June/July 2011

Bruce: Pessimism: Philosophy - Ethic - Spirit

A review of Pessimism: Philosophy-Ethic-Spirit by Michael Bruce

With a title and theme like Pessimism, not everyone is going to jump at this book. This is unfortunate, since they will be missing a very unique and engaging narrative that discerns a conceptual history of the ominous worldview entitled pessimism. Professor Dienstag clearly delineates pessimism as a specific stance in relation to time. Opposed to optimism and its confidant progress, pessimism is the position that things may not improve as time passes. It is not that humanity is doomed or even in decline; pessimism holds that progress is an illusion and the human condition is getting worse or at least not better. Dienstag is forthright in making this a technical definition, and acknowledges that pessimism is usually perceived as a disposition rather than a philosophical school of thought. The book wants to show that in the discourse of many dominant figures, from Rousseau, Schopenhauer, and Nietzsche, to Freud, Camus, and Foucault and others, there is a strand of reasoning that has been pushed aside and its authors written off as stylish cranks. Dienstag argues that there is a positive philosophy, a rich and nuanced position that can be revealed through the "family resemblances" of philosophers since the early modern period.

Pessimism is set apart from cynicism, skepticism, and nihilism by its relation to time and progress. "Pessimism is a substitute for progress" (5). Pessimism and optimism are both seen in light of linear time, and the author addresses the evolution of various time matrices. Dienstag notes that optimism is often assimilated with progress, with the only remaining choice (incorrectly) being stasis. Pessimism is equally borne out of the modern time consciousness; however, while pessimism maintains a linear account of time and history, it finds no evidence that reason will lead to the melioration of the human condition.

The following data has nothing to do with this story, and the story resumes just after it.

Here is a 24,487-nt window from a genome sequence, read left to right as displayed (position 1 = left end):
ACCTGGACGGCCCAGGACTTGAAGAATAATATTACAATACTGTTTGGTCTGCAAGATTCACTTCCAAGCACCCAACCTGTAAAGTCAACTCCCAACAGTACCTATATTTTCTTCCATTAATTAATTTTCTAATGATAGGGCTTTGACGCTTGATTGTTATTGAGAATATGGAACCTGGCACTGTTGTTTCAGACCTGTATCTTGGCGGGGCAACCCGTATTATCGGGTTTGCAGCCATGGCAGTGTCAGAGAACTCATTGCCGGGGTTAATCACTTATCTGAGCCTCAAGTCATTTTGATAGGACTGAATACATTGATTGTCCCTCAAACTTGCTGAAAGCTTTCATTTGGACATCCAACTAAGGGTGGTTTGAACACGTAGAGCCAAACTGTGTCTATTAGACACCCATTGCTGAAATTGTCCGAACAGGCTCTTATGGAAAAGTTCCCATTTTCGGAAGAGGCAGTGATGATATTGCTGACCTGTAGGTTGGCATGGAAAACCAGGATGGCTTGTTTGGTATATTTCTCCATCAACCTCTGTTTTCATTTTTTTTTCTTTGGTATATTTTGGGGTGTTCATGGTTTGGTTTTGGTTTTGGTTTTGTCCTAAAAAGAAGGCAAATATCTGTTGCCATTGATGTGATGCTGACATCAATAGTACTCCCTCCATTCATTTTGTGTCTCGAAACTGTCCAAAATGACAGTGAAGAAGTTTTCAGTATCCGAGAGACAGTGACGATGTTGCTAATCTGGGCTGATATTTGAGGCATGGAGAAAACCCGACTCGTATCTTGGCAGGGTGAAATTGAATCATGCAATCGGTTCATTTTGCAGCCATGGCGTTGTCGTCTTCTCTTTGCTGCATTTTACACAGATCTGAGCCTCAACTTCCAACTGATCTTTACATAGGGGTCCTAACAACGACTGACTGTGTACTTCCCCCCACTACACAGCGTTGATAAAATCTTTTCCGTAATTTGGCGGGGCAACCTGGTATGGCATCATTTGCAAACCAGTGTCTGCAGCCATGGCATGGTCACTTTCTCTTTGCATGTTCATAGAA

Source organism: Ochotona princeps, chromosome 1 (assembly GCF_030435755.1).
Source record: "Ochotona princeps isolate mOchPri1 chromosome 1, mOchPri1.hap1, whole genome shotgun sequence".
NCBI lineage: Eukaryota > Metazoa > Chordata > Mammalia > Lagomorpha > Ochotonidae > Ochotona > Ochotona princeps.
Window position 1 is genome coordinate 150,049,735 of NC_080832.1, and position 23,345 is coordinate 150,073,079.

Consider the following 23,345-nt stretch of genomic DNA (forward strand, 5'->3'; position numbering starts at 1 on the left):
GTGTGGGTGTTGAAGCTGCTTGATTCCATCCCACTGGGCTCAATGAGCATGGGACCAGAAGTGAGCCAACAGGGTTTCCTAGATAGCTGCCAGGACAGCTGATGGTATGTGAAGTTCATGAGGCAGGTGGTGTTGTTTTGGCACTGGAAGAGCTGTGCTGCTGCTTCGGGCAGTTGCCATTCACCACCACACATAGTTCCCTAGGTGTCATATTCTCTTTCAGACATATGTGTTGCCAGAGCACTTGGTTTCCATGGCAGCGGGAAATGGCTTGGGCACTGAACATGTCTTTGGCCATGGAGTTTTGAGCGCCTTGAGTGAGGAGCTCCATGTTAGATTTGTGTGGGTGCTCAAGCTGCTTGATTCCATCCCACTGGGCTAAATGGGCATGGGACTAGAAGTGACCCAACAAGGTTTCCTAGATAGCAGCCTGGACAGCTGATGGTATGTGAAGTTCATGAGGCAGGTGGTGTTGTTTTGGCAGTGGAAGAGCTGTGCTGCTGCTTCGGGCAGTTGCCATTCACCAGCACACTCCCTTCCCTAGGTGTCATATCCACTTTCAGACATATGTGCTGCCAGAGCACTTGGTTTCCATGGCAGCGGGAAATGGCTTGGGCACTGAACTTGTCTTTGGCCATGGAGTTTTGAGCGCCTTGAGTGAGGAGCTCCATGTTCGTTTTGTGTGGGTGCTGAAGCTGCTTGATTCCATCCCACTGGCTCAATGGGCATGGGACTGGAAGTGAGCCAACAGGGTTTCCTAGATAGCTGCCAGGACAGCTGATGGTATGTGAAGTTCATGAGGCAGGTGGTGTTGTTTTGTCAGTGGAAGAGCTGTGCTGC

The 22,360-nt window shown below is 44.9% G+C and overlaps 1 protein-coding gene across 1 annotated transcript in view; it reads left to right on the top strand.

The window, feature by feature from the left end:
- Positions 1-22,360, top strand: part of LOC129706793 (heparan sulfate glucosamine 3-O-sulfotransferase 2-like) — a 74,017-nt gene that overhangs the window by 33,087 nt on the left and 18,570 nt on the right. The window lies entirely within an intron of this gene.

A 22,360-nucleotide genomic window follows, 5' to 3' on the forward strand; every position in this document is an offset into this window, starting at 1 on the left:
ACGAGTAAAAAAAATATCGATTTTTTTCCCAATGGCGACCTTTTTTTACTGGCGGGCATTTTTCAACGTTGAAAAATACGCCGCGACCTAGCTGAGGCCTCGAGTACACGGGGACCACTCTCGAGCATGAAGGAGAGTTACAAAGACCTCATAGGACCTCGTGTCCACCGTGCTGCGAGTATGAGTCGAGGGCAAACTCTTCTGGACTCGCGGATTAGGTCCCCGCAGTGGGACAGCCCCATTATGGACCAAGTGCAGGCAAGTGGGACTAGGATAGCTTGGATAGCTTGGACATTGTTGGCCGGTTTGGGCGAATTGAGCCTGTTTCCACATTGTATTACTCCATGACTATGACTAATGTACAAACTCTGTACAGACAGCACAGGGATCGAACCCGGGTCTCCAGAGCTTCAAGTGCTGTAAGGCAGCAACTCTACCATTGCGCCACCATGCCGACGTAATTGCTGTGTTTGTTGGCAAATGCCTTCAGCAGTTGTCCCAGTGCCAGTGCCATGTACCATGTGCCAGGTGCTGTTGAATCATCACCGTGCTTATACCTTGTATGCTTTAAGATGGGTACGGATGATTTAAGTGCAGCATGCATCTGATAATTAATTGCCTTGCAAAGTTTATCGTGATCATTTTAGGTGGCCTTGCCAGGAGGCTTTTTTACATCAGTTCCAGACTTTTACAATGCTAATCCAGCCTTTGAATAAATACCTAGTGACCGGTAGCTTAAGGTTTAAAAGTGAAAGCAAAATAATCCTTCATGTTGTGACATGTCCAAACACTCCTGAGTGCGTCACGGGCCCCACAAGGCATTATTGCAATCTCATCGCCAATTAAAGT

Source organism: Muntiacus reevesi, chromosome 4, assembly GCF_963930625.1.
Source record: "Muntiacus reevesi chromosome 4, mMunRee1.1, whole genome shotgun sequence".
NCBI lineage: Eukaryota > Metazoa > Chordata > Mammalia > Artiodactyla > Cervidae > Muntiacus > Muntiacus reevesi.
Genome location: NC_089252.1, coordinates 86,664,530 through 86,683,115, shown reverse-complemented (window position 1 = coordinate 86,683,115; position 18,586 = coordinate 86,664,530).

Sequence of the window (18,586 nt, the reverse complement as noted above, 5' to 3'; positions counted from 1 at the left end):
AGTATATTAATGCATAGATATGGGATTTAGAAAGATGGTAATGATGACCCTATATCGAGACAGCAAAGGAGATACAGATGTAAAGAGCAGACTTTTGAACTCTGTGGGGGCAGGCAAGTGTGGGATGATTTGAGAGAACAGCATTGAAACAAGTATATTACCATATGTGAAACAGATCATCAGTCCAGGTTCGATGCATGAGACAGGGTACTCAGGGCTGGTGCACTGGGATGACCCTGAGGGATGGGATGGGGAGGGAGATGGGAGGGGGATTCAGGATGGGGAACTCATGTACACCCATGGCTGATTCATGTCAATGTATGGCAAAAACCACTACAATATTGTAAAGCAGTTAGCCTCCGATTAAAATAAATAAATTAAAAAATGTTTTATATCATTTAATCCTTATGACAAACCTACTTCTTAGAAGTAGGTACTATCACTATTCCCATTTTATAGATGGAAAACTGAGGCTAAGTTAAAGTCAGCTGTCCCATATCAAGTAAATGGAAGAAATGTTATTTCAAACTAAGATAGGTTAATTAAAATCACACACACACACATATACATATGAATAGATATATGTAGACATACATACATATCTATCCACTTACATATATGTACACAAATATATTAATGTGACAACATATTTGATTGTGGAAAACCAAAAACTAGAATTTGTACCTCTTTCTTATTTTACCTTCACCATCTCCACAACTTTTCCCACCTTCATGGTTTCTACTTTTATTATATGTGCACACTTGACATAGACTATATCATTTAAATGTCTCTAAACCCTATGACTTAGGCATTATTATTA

Pessimism is made up of three parts, eight chapters and an afterword. Dienstag begins with "The Anatomy of Pessimism," an introduction and outline/genealogy of his sources. The second part of the books is divided between three modes of pessimism and the writers who express them: "A Philosophy That is Grievous but True": Cultural Pessimism in Rousseau and Leopardi; "The Evils of the World Honestly Admitted": Metaphysical Pessimism in Schopenhauer and Freud; and "Consciousness Is a Disease": Existential Pessimism in Camus, Unamuno, and Cioran. Part three may be the most exciting section of the book, as it covers "Nietzsche's Dionysian Pessimism" and "Cervantes as Educator: Don Quixote and the Practice of Pessimism." The third part ends with a thought provoking look at the role of aphorisms in the pessimistic worldview, followed by the concluding chapter "Pessimism and Freedom (The Pessimist Speaks)" where Dienstag himself employs the use of aphorisms to convey what he believe to be a distinctive mode of pessimistic freedom.